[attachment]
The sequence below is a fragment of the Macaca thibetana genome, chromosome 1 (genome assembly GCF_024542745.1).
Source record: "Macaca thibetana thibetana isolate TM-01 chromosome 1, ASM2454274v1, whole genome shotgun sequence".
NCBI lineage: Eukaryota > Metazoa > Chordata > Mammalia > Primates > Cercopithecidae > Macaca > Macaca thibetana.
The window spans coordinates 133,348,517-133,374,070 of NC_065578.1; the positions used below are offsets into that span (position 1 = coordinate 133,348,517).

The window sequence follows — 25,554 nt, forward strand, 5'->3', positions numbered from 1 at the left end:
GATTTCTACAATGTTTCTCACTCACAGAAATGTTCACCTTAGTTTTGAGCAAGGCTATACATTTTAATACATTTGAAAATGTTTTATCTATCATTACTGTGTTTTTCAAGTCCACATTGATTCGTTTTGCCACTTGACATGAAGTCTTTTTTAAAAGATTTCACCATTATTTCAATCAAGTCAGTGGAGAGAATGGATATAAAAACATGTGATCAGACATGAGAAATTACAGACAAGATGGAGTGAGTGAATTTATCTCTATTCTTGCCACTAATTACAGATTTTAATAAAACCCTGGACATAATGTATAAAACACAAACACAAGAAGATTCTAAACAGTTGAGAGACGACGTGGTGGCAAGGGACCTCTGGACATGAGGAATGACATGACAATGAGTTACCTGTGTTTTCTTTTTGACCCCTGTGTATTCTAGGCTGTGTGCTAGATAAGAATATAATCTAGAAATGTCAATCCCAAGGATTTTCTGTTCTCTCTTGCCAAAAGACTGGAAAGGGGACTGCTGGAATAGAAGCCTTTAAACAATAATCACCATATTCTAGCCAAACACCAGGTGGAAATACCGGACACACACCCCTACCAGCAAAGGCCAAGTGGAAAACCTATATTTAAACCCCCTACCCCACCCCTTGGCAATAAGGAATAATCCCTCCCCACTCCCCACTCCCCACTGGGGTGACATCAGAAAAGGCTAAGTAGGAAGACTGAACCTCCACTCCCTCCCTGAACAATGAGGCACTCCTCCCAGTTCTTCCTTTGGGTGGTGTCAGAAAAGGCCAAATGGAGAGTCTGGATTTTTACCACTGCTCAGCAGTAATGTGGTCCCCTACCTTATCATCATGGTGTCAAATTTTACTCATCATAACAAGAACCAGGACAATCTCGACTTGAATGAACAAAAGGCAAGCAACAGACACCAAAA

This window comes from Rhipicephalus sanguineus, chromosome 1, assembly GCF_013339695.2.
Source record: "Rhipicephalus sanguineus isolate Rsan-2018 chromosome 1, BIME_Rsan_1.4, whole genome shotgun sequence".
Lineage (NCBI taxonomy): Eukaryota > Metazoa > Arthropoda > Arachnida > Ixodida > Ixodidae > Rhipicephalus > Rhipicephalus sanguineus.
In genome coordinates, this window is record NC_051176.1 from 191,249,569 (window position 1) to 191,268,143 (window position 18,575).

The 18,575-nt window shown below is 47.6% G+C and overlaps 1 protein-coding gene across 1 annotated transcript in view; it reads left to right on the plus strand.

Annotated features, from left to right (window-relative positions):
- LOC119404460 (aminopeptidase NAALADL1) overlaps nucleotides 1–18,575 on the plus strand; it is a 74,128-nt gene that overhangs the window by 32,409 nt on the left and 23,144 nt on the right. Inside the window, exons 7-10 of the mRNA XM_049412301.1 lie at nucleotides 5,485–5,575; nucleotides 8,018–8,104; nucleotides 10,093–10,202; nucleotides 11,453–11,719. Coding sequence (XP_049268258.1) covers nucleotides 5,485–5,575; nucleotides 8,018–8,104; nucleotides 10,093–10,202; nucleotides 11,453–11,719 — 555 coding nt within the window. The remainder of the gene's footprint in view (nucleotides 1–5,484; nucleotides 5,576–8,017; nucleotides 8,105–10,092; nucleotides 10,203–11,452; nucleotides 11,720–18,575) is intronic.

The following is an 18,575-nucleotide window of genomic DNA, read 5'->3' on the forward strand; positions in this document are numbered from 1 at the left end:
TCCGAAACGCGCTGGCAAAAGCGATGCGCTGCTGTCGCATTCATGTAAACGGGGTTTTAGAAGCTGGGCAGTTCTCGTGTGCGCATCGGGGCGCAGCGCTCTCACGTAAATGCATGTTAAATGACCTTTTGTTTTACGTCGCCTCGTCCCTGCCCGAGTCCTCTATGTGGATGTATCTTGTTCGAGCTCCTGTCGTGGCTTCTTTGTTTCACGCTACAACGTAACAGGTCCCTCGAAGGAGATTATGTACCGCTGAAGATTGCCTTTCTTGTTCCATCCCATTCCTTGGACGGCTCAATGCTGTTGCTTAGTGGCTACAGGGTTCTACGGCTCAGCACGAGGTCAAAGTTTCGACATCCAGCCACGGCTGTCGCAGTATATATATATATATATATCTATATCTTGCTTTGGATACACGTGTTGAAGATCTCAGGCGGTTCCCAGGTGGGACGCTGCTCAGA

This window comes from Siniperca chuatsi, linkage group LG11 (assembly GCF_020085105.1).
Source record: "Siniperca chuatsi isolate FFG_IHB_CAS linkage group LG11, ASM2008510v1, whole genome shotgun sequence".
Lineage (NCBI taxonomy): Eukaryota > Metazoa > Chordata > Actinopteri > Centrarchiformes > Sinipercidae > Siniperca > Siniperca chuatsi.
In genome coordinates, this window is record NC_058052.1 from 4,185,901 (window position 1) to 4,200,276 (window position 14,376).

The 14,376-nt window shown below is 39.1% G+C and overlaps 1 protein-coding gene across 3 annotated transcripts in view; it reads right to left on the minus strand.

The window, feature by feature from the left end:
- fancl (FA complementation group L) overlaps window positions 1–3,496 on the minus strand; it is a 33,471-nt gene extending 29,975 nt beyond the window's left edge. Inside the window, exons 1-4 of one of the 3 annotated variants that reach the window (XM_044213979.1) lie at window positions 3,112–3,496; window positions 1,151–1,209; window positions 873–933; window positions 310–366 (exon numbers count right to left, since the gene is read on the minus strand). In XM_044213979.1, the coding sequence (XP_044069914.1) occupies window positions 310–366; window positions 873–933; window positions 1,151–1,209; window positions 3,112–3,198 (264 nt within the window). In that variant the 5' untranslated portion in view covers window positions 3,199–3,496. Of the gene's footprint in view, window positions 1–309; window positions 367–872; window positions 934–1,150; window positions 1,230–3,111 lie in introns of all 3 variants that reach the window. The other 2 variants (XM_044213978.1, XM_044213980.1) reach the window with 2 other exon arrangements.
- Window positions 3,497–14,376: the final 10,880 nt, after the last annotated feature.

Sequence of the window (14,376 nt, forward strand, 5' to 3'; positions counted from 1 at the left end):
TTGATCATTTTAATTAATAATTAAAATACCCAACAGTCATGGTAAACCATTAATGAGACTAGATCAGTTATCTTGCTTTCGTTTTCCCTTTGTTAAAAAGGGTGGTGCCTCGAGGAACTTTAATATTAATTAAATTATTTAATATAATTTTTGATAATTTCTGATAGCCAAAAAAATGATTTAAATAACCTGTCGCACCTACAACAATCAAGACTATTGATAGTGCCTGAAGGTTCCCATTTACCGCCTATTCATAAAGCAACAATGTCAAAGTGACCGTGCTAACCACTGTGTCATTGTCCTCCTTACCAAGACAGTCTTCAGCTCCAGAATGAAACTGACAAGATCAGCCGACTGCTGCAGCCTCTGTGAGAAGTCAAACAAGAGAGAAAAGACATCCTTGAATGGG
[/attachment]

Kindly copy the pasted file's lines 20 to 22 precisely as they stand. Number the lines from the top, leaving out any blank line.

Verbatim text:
The 14,376-nt window shown below is 39.1% G+C and overlaps 1 protein-coding gene across 3 annotated transcripts in view; it reads right to left on the minus strand.

The window, feature by feature from the left end:
- fancl (FA complementation group L) overlaps window positions 1–3,496 on the minus strand; it is a 33,471-nt gene extending 29,975 nt beyond the window's left edge. Inside the window, exons 1-4 of one of the 3 annotated variants that reach the window (XM_044213979.1) lie at window positions 3,112–3,496; window positions 1,151–1,209; window positions 873–933; window positions 310–366 (exon numbers count right to left, since the gene is read on the minus strand). In XM_044213979.1, the coding sequence (XP_044069914.1) occupies window positions 310–366; window positions 873–933; window positions 1,151–1,209; window positions 3,112–3,198 (264 nt within the window). In that variant the 5' untranslated portion in view covers window positions 3,199–3,496. Of the gene's footprint in view, window positions 1–309; window positions 367–872; window positions 934–1,150; window positions 1,230–3,111 lie in introns of all 3 variants that reach the window. The other 2 variants (XM_044213978.1, XM_044213980.1) reach the window with 2 other exon arrangements.